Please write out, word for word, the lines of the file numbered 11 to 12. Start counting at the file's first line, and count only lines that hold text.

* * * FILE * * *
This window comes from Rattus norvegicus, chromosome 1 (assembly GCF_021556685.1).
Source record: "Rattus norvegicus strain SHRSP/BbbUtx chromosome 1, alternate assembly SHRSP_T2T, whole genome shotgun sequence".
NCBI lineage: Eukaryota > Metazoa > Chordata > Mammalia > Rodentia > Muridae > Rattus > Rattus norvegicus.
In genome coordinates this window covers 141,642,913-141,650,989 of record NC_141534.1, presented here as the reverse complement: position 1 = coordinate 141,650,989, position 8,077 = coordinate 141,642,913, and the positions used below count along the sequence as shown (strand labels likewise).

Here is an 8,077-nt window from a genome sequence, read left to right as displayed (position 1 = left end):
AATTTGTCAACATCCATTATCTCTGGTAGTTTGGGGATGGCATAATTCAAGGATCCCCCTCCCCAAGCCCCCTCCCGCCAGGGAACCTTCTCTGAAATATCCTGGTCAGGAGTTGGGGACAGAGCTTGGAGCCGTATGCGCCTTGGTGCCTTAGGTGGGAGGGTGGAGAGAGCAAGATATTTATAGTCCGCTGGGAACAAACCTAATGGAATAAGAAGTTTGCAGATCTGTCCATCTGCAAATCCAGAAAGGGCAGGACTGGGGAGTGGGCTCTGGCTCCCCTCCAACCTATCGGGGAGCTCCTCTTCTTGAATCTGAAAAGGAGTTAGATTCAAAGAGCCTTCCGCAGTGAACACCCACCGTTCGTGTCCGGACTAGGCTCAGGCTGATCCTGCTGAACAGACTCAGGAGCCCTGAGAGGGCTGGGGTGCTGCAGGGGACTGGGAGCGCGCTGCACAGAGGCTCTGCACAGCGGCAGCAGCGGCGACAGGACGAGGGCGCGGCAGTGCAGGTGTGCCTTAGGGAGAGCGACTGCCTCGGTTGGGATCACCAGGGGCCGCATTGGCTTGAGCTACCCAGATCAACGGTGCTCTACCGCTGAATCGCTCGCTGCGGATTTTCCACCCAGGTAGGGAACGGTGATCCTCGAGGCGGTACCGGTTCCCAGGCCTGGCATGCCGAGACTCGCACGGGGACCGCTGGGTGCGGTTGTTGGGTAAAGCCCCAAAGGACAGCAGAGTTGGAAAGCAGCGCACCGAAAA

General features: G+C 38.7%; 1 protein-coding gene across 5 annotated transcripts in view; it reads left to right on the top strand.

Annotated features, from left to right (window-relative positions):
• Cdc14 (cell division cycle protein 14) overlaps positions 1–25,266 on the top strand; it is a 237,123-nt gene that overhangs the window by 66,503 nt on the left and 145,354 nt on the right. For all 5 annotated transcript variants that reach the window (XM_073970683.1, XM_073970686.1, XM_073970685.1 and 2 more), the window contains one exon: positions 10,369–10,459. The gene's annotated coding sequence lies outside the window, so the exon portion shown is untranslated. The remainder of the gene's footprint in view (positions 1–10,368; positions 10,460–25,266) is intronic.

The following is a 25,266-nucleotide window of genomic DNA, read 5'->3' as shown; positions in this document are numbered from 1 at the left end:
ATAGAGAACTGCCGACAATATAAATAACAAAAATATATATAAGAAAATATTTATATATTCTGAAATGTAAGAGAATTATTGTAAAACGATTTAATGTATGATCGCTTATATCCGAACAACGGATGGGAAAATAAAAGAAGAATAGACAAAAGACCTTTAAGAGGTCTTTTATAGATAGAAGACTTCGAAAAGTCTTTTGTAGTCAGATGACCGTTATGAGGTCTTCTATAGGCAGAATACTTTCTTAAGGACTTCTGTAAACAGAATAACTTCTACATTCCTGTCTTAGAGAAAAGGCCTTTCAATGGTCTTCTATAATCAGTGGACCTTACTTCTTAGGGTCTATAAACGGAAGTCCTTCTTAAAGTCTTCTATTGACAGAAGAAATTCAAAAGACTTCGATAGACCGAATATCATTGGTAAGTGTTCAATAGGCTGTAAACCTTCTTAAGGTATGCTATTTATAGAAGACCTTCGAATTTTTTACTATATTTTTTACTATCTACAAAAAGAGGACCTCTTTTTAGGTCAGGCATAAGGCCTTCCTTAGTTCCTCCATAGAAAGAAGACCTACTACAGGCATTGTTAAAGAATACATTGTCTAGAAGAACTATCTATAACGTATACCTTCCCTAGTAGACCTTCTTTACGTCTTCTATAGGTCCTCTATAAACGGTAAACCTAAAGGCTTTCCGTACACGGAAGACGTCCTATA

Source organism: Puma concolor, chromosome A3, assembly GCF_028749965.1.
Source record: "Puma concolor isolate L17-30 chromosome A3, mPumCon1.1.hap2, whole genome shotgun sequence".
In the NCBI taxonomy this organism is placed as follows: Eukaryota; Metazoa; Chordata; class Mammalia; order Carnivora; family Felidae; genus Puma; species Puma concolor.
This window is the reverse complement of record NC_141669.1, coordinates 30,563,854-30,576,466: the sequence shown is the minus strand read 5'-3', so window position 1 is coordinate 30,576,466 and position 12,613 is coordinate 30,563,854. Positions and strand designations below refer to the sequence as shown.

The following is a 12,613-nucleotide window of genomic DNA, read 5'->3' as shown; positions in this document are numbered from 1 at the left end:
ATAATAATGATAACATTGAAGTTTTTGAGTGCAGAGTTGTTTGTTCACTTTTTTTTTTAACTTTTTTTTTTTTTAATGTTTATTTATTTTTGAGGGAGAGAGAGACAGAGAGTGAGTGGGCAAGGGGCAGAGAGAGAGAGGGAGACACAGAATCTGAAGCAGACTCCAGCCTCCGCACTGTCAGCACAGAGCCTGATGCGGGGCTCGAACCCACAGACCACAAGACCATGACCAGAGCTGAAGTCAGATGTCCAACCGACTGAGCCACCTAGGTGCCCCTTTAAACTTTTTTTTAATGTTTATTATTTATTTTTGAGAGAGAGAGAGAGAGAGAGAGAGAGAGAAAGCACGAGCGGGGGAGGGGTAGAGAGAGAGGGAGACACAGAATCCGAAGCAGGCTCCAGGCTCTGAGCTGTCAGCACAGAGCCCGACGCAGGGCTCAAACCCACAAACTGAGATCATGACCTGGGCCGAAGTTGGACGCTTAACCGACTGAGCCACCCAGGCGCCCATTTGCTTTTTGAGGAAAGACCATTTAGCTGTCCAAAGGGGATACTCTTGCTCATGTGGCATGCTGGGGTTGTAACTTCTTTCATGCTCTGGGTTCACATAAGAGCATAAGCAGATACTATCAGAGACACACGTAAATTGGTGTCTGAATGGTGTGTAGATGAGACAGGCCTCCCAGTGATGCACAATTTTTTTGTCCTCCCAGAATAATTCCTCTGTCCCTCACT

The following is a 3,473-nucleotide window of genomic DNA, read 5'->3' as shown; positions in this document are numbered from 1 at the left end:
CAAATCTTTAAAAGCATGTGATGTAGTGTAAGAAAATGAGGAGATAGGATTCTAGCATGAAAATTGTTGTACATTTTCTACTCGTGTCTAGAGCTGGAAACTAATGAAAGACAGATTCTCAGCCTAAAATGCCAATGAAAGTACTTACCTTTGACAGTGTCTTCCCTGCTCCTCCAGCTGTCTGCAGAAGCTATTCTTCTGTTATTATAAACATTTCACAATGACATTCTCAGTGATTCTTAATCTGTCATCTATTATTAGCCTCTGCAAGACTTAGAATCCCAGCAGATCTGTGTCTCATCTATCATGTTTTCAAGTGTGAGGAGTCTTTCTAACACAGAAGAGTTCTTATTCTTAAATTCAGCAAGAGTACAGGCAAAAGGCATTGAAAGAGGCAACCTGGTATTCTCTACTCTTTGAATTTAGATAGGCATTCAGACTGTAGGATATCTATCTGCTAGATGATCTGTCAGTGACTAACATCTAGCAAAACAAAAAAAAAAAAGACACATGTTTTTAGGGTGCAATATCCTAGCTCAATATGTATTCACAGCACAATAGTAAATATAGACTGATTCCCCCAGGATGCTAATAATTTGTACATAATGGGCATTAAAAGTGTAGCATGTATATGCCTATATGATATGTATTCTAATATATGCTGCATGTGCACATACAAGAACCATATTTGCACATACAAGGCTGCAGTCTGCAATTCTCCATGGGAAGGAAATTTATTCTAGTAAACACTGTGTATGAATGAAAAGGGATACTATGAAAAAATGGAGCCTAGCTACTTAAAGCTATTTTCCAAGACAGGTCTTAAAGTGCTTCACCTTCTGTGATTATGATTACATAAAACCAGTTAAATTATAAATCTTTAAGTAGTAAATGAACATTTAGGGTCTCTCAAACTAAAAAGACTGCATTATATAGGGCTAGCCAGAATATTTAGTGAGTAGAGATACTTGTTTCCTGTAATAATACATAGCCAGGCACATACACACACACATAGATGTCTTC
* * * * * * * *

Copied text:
ATAGAGAACTGCCGACAATATAAATAACAAAAATATATATAAGAAAATATTTATATATTCTGAAATGTAAGAGAATTATTGTAAAACGATTTAATGTATGATCGCTTATATCCGAACAACGGATGGGAAAATAAAAGAAGAATAGACAAAAGACCTTTAAGAGGTCTTTTATAGATAGAAGACTTCGAAAAGTCTTTTGTAGTCAGATGACCGTTATGAGGTCTTCTATAGGCAGAATACTTTCTTAAGGACTTCTGTAAACAGAATAACTTCTACATTCCTGTCTTAGAGAAAAGGCCTTTCAATGGTCTTCTATAATCAGTGGACCTTACTTCTTAGGGTCTATAAACGGAAGTCCTTCTTAAAGTCTTCTATTGACAGAAGAAATTCAAAAGACTTCGATAGACCGAATATCATTGGTAAGTGTTCAATAGGCTGTAAACCTTCTTAAGGTATGCTATTTATAGAAGACCTTCGAATTTTTTACTATATTTTTTACTATCTACAAAAAGAGGACCTCTTTTTAGGTCAGGCATAAGGCCTTCCTTAGTTCCTCCATAGAAAGAAGACCTACTACAGGCATTGTTAAAGAATACATTGTCTAGAAGAACTATCTATAACGTATACCTTCCCTAGTAGACCTTCTTTACGTCTTCTATAGGTCCTCTATAAACGGTAAACCTAAAGGCTTTCCGTACACGGAAGACGTCCTATA

Source organism: Puma concolor, chromosome A3, assembly GCF_028749965.1.